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Not long ago I was in Seoul South Korea having breakfast in the restaurant of the Westin Chosen Hotel.

You can order off a menu or go to the various cooking stations and chefs in tall – crisp-white chef’s hats will cook eggs or other foods to order. But this is not about the food, but the children from various countries who were there having breakfast with their parents.

The children would go with their parents and stare at amazement at the guy with the tall white hat on his / her head – they were in awe.

It did not take long for those children, boys and girls, to find other children who were also there with their parents for breakfast. And not long after that, they were friends with a kid from another country – speaking a language they did not understand. It was clear they were enjoying whatever time their parents would give them to be with their new friends. They shared, they laughed and smiled. But more important they immediately trusted this person they had just met. There was no fear, there were no harsh comments. There was only something the world needs – friendship, trust and caring of someone new. A simple act that, we adults, sometimes seem challenged to do.

I became fascinated by what I witnessed. As I sat and watched these children, I began to wish it would be possible to know, if when they are adults, maybe a teacher, leaders of business or even a country, someone whose opinion is valued, respected and sought that they would have that same ability as they did as a child…to look past appearances, language and culture to see the good in people and to trust. And, as they did when they were a 5-year-old in the Westin Hotel, make a friend.

I want to believe when these children grow into adults and become parents, teachers, leaders and people whose opinion is valued and respected, they will not forget that Sunday morning in Seoul South Korea where they befriended and trusted someone just like them.

I do not want to know the answer. But I want to believe they will. And if they do, imagine what the world will be like – run by adults who can also trust but sometimes behave and care like a child.

I pondered how children learn from parents, siblings, relatives and others who enter their lives. Sadly I realized the innocence of those 5-year-old in the Westin, how they view people and the world is much different than they will view it as they become adults.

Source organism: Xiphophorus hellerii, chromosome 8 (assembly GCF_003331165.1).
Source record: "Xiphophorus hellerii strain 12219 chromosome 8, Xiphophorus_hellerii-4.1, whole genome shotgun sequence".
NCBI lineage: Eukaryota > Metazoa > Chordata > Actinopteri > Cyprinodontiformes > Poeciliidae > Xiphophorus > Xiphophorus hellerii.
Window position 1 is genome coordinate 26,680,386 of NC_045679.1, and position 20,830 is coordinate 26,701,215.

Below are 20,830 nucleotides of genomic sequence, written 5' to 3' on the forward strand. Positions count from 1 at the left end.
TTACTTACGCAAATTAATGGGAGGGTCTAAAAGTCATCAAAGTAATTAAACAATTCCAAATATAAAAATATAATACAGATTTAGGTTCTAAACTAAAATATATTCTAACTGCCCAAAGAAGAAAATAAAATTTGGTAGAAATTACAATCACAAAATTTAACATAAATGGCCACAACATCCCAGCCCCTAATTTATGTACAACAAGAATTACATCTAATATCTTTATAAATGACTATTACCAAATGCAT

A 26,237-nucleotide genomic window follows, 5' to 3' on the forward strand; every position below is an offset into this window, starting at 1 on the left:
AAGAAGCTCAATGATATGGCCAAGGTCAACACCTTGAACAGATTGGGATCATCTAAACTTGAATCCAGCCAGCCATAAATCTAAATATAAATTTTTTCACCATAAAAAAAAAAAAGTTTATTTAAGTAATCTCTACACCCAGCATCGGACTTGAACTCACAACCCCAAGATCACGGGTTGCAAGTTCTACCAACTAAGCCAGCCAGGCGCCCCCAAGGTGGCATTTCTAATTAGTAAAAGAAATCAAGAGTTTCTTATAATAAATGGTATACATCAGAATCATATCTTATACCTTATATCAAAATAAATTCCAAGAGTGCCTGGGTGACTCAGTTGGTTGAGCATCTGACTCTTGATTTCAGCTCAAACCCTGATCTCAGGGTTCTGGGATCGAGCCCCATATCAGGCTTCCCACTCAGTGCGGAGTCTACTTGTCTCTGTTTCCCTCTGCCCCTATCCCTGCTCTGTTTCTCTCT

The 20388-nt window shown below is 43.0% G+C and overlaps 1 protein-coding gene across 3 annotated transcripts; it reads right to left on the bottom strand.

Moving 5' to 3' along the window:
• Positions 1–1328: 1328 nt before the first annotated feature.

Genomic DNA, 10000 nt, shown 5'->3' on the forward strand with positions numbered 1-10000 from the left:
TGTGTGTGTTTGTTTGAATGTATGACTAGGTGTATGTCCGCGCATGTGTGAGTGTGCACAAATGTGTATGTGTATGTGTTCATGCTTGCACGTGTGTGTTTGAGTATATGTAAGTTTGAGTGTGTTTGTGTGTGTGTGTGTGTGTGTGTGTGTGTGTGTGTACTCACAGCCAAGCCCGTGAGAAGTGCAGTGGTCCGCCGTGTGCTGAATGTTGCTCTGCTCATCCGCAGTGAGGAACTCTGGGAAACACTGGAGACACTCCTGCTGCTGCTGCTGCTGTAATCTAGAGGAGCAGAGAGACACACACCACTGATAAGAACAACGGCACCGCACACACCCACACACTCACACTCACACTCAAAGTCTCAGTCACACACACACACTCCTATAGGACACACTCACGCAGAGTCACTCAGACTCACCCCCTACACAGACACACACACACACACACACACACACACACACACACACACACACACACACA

Each of us must ask if we contribute to that change. And realize as parents we do have influence on how that 5-year-old, shows up when they are 25, 35 or older.

I was happy to be going home to Boston, but those children have given me a reason to believe the world can and will be a better place. And hope to believe how parents across the world can make it a better place by being a model for our own children to follow.

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Bob Dixon entered the United States Air Force in 1970 at age 18. When he left it in 1978, he spent the next 14 years in night school to earn his Associate's and Bachelor's degrees. Along the way, he worked for Honeywell and other major corporations as an employee or consultant in supply chain management, global sourcing, and quality.

In December 2010, Bob founded The Military Civilian Career Coaching Connection (MC4), a LinkedIn group that partners pro-bono coaches and mentors with U.S. military service men and women to help them successfully transition into civilian careers.

He's been featured on numerous national media outlets and has been a guest speaker at such venues as Shanghai Jiao Tong University, Georgia Tech University, Worcester Poly Technical Institute, Rutgers University, Drew University, and some of the largest corporations in Israel, Japan, the U.S., and China.

Currently, Bob lives with his wife in New Hampshire. On weekends, you're likely to find him on a John Deere tractor--or golfing.

For more information, please visit

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